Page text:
Asian stocks were muted yesterday despite fears that North Korea might launch another missile over the weekend proving to be unfounded.
After rising throughout the day – hitting a high of 3,240.9 points during trading – the Straits Times Index slipped in the late afternoon to close nearly flat, dipping by 0.05 point to 3,228.51 points.
Tokyo-based Sumitomo Mitsui Asset Management senior strategist Masahiro Ichikawa told Bloomberg: “It does not feel like things are getting worse, although a bit of caution is still needed, with the market’s focus likely on the outcome of the UN Security Council’s vote.”
The United Nations council was due to vote yesterday afternoon in New York on fresh American-led sanctions against North Korea.
Investors were also fretting over natural disasters. Irma, the second hurricane to batter the United States in the past month or so, wreaked havoc over the weekend. Hurricanes Jose and Katia are on its heels.
Federal Reserve Bank of New York president William Dudley told US media last week that the weather phenomena could affect the timing of short-term rate increases, which he felt would come on the back of the “above-trend pace” of economic growth.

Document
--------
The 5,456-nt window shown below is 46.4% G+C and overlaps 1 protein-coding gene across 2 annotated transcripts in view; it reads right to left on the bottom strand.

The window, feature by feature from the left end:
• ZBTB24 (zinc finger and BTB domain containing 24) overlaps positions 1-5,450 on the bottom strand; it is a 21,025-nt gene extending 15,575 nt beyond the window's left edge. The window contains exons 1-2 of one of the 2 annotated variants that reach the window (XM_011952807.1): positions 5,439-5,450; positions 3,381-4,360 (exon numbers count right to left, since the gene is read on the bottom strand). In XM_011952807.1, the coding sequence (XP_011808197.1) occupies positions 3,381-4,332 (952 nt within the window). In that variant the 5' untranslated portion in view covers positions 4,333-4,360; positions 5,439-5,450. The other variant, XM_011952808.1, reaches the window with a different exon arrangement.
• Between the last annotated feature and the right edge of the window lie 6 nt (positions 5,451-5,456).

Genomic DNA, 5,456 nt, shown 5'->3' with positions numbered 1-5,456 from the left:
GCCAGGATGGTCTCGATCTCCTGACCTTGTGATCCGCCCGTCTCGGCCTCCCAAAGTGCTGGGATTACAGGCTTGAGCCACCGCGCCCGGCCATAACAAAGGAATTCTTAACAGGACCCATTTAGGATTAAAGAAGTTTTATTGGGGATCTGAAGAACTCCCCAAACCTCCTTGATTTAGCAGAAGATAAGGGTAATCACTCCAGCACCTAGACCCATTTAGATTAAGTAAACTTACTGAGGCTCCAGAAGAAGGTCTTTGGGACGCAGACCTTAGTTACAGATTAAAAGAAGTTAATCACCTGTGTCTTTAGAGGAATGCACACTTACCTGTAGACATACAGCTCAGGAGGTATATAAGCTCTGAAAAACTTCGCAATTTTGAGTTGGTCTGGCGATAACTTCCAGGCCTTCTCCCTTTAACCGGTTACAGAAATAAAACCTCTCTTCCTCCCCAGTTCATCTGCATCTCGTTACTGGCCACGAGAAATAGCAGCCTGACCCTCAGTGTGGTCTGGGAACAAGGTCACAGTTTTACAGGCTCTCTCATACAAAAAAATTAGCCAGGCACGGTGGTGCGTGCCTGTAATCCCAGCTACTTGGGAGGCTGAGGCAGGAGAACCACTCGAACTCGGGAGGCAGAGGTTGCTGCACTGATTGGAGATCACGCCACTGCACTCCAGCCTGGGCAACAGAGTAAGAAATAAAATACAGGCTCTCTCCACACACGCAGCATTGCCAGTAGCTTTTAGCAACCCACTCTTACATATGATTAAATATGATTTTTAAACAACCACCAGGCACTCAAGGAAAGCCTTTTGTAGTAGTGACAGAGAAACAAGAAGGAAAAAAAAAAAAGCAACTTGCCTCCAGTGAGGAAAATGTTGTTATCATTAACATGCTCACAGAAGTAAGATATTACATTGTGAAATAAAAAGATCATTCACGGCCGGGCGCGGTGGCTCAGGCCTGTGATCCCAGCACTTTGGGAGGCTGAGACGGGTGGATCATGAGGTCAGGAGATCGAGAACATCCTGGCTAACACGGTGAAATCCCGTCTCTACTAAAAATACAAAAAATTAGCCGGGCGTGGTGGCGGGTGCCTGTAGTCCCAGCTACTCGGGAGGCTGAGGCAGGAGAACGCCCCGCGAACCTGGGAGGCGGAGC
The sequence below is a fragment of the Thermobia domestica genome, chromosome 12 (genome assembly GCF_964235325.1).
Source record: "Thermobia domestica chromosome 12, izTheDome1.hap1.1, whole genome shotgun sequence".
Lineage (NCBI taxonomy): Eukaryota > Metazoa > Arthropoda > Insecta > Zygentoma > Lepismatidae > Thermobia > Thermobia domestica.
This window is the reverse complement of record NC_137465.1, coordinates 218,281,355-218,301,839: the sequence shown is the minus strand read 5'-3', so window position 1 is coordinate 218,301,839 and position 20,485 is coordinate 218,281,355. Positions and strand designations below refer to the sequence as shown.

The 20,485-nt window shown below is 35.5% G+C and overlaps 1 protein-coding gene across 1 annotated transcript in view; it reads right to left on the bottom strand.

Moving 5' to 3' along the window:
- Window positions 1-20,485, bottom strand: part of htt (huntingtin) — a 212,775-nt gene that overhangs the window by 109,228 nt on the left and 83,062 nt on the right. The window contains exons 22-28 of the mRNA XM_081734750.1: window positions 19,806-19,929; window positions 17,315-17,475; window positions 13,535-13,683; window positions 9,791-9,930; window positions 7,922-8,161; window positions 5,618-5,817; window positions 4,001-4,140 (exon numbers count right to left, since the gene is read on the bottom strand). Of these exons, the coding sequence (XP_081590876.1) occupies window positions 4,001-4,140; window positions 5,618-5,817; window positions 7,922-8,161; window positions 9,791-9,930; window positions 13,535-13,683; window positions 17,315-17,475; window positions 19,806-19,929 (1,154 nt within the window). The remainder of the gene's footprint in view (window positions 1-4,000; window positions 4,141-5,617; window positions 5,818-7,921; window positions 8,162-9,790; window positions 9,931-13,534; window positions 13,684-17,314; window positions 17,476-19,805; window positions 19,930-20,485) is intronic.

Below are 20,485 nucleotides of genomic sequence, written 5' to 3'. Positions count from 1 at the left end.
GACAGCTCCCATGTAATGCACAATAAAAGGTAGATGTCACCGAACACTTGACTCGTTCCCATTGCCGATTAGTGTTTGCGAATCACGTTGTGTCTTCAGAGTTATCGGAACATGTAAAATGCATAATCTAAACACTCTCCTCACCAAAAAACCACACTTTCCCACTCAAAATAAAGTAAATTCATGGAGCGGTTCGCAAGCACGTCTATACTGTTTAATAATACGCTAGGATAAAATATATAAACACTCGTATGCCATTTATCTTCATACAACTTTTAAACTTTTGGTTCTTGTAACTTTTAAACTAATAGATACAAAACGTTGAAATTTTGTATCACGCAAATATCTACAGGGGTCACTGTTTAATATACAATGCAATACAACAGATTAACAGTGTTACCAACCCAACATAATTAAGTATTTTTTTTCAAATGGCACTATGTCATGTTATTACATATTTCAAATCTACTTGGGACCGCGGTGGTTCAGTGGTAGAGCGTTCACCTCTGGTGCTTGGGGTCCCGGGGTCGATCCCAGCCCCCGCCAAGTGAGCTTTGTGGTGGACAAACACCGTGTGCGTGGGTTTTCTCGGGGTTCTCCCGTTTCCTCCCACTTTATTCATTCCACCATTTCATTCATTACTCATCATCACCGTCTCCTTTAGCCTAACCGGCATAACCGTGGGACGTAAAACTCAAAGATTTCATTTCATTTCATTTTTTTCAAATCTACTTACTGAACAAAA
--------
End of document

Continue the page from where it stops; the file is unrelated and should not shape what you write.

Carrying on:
In Singapore, RHB’s Mr Leng Seng Choon was cautious about the impact of delayed US interest rate hikes on banks here. “We still prefer United Overseas Bank among the three Singapore banks, on the back of its stronger balance sheet strength,” the analyst said in a note.
Pointing also to the possibility of further provisions for DBS Group Holdings’ oil and gas loan portfolio, he added: “DBS’ share price may underperform going forward, in our opinion.”
DBS ended lower by four cents, or 0.2 per cent, at $20.43, while UOB slid 12 cents, or 0.5 per cent, to $23.38. The third local bank, OCBC, added four cents, or 0.4 per cent, to finish at $10.92.
In the telecommunications sector, target prices were lowered across the board by OCBC Investment Research analyst Eugene Chua, amid a gloomy industry projection of a 14 per cent to 20 per cent decline in average revenue per user over the next five years.
He maintained a “sell” call on StarHub shares – which ended the day lower by a cent, or 0.4 per cent, at $2.62 – while cutting its target price from $2.40 to $2.30.
M1 was upgraded from “sell” to a “hold” recommendation, given “the recent steep correction in its share price” after its second-quarter earnings announcement in July. Mr Chua adjusted his target price for the counter from $1.75 to $1.65.
The telco rose three cents, or 1.7 per cent, to close at $1.81.
Elsewhere in Asia, Hong Kong’s Hang Seng rose 1.04 per cent, spurred on by Beijing’s renewed confidence in the strengthening yuan, while Tokyo put on 1.41 per cent as the softening yen cheered exporters.